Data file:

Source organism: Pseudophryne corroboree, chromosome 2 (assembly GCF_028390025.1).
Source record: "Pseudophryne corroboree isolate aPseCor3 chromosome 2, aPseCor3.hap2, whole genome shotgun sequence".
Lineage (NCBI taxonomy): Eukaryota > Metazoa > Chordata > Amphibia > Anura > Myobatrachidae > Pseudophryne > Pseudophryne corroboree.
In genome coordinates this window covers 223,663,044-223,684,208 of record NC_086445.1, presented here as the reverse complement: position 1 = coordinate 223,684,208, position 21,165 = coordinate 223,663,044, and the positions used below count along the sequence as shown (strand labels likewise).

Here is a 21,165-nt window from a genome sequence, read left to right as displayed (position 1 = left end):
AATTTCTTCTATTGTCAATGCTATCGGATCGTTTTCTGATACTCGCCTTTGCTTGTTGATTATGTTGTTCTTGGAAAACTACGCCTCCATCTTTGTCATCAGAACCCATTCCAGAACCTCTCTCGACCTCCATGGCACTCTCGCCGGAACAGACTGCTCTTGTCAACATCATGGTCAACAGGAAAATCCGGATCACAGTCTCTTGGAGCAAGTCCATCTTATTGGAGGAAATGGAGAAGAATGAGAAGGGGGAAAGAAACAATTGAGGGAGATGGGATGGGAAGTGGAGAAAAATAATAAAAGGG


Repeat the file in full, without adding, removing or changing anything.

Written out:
Source organism: Pseudophryne corroboree, chromosome 2 (assembly GCF_028390025.1).
Source record: "Pseudophryne corroboree isolate aPseCor3 chromosome 2, aPseCor3.hap2, whole genome shotgun sequence".
Lineage (NCBI taxonomy): Eukaryota > Metazoa > Chordata > Amphibia > Anura > Myobatrachidae > Pseudophryne > Pseudophryne corroboree.
In genome coordinates this window covers 223,663,044-223,684,208 of record NC_086445.1, presented here as the reverse complement: position 1 = coordinate 223,684,208, position 21,165 = coordinate 223,663,044, and the positions used below count along the sequence as shown (strand labels likewise).

Here is a 21,165-nt window from a genome sequence, read left to right as displayed (position 1 = left end):
AATTTCTTCTATTGTCAATGCTATCGGATCGTTTTCTGATACTCGCCTTTGCTTGTTGATTATGTTGTTCTTGGAAAACTACGCCTCCATCTTTGTCATCAGAACCCATTCCAGAACCTCTCTCGACCTCCATGGCACTCTCGCCGGAACAGACTGCTCTTGTCAACATCATGGTCAACAGGAAAATCCGGATCACAGTCTCTTGGAGCAAGTCCATCTTATTGGAGGAAATGGAGAAGAATGAGAAGGGGGAAAGAAACAATTGAGGGAGATGGGATGGGAAGTGGAGAAAAATAATAAAAGGG